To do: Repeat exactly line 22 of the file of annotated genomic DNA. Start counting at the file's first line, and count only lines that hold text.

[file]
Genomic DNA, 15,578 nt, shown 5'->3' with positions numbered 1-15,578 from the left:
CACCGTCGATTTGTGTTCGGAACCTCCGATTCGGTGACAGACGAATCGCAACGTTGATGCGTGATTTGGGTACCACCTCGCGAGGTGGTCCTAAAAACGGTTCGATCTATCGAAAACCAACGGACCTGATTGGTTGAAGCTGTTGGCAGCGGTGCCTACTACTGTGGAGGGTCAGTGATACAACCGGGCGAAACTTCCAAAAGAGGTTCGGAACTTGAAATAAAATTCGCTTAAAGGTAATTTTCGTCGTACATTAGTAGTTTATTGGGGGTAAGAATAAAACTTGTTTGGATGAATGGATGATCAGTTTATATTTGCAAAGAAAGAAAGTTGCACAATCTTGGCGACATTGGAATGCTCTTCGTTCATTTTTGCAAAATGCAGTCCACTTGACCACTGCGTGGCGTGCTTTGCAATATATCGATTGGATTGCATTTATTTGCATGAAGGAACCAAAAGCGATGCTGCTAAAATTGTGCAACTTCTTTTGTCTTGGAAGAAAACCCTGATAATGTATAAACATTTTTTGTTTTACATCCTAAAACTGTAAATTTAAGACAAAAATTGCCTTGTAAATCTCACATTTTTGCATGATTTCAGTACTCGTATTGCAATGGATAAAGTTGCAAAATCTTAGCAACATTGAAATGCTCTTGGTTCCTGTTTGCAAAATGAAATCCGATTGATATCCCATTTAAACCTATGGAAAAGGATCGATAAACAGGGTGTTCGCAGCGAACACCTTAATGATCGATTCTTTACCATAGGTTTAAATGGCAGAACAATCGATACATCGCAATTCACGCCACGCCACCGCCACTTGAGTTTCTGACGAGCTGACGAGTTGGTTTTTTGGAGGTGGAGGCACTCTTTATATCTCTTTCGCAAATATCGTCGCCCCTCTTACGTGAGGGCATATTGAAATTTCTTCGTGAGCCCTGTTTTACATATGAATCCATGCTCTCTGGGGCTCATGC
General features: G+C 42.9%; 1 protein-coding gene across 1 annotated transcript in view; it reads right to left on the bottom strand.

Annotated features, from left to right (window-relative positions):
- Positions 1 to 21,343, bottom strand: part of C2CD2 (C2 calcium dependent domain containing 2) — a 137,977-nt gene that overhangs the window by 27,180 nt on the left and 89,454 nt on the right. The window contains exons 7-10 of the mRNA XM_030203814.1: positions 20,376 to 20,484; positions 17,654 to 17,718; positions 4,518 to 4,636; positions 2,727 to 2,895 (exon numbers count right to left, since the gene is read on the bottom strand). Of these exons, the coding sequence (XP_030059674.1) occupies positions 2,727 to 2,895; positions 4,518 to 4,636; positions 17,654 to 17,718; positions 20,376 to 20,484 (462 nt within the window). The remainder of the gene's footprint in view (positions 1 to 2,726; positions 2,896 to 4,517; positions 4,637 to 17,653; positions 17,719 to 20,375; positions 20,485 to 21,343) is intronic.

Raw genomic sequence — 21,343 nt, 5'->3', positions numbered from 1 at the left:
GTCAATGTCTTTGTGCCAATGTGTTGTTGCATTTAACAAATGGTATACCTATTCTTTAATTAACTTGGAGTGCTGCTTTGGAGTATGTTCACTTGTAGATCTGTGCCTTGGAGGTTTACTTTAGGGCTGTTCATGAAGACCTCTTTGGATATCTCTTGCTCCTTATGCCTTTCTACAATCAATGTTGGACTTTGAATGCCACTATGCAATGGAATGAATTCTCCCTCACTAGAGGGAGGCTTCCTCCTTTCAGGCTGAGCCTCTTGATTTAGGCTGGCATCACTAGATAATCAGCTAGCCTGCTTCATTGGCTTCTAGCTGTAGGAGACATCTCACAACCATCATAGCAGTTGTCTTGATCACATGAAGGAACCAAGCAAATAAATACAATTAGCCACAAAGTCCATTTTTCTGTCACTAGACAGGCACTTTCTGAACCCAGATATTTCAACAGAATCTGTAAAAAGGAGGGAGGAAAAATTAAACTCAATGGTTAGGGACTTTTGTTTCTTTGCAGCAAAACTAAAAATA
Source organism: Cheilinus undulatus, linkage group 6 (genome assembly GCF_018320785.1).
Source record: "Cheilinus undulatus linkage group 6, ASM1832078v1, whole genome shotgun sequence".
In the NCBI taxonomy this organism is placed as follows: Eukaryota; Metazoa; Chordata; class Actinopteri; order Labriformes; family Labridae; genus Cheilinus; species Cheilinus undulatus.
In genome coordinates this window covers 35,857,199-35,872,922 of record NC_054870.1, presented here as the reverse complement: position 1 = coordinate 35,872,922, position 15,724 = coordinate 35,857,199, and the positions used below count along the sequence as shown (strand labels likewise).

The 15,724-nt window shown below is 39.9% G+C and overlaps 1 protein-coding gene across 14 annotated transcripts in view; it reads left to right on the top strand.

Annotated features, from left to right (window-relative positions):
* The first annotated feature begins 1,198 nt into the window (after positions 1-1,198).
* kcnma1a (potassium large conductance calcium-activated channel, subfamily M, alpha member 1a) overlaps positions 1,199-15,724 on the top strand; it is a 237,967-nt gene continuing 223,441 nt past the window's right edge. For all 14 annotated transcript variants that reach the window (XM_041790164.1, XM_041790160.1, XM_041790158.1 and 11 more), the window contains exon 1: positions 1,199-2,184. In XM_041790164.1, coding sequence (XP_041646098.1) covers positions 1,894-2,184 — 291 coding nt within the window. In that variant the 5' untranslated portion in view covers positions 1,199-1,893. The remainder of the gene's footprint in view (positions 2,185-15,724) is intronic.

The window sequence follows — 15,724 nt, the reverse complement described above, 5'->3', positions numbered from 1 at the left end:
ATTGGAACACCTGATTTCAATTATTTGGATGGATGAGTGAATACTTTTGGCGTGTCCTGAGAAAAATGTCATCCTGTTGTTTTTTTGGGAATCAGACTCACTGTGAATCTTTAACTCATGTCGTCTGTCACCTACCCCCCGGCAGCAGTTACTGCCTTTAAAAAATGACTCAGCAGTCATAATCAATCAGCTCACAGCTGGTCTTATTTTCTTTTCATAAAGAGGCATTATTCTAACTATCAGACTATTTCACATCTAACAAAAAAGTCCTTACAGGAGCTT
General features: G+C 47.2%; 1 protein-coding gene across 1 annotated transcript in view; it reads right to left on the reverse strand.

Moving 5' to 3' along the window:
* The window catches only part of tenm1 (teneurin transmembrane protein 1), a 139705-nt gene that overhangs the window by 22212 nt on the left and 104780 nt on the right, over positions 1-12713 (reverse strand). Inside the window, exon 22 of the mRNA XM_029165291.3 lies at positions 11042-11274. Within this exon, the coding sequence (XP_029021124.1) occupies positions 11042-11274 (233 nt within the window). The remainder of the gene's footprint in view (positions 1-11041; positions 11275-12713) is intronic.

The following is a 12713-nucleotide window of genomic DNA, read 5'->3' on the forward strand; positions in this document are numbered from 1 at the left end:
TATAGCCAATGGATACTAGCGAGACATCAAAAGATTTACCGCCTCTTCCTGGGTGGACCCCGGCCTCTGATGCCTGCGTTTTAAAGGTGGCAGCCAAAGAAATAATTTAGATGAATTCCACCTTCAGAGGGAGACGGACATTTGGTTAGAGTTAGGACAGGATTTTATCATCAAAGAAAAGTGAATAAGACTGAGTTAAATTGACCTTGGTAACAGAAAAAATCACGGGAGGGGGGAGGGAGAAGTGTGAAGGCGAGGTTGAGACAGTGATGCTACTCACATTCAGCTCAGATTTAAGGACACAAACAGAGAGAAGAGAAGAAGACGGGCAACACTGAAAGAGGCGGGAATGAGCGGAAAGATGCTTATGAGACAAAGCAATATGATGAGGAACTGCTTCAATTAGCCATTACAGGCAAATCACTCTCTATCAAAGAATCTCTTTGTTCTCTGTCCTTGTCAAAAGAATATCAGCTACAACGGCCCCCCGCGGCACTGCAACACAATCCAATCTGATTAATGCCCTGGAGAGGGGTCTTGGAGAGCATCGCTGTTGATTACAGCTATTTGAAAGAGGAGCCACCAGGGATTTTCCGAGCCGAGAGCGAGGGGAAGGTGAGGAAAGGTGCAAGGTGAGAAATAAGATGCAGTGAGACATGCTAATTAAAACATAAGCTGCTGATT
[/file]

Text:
TATAGCCAATGGATACTAGCGAGACATCAAAAGATTTACCGCCTCTTCCTGGGTGGACCCCGGCCTCTGATGCCTGCGTTTTAAAGGTGGCAGCCAAAGAAATAATTTAGATGAATTCCACCTTCAGAGGGAGACGGACATTTGGTTAGAGTTAGGACAGGATTTTATCATCAAAGAAAAGTGAATAAGACTGAGTTAAATTGACCTTGGTAACAGAAAAAATCACGGGAGGGGGGAGGGAGAAGTGTGAAGGCGAGGTTGAGACAGTGATGCTACTCACATTCAGCTCAGATTTAAGGACACAAACAGAGAGAAGAGAAGAAGACGGGCAACACTGAAAGAGGCGGGAATGAGCGGAAAGATGCTTATGAGACAAAGCAATATGATGAGGAACTGCTTCAATTAGCCATTACAGGCAAATCACTCTCTATCAAAGAATCTCTTTGTTCTCTGTCCTTGTCAAAAGAATATCAGCTACAACGGCCCCCCGCGGCACTGCAACACAATCCAATCTGATTAATGCCCTGGAGAGGGGTCTTGGAGAGCATCGCTGTTGATTACAGCTATTTGAAAGAGGAGCCACCAGGGATTTTCCGAGCCGAGAGCGAGGGGAAGGTGAGGAAAGGTGCAAGGTGAGAAATAAGATGCAGTGAGACATGCTAATTAAAACATAAGCTGCTGATT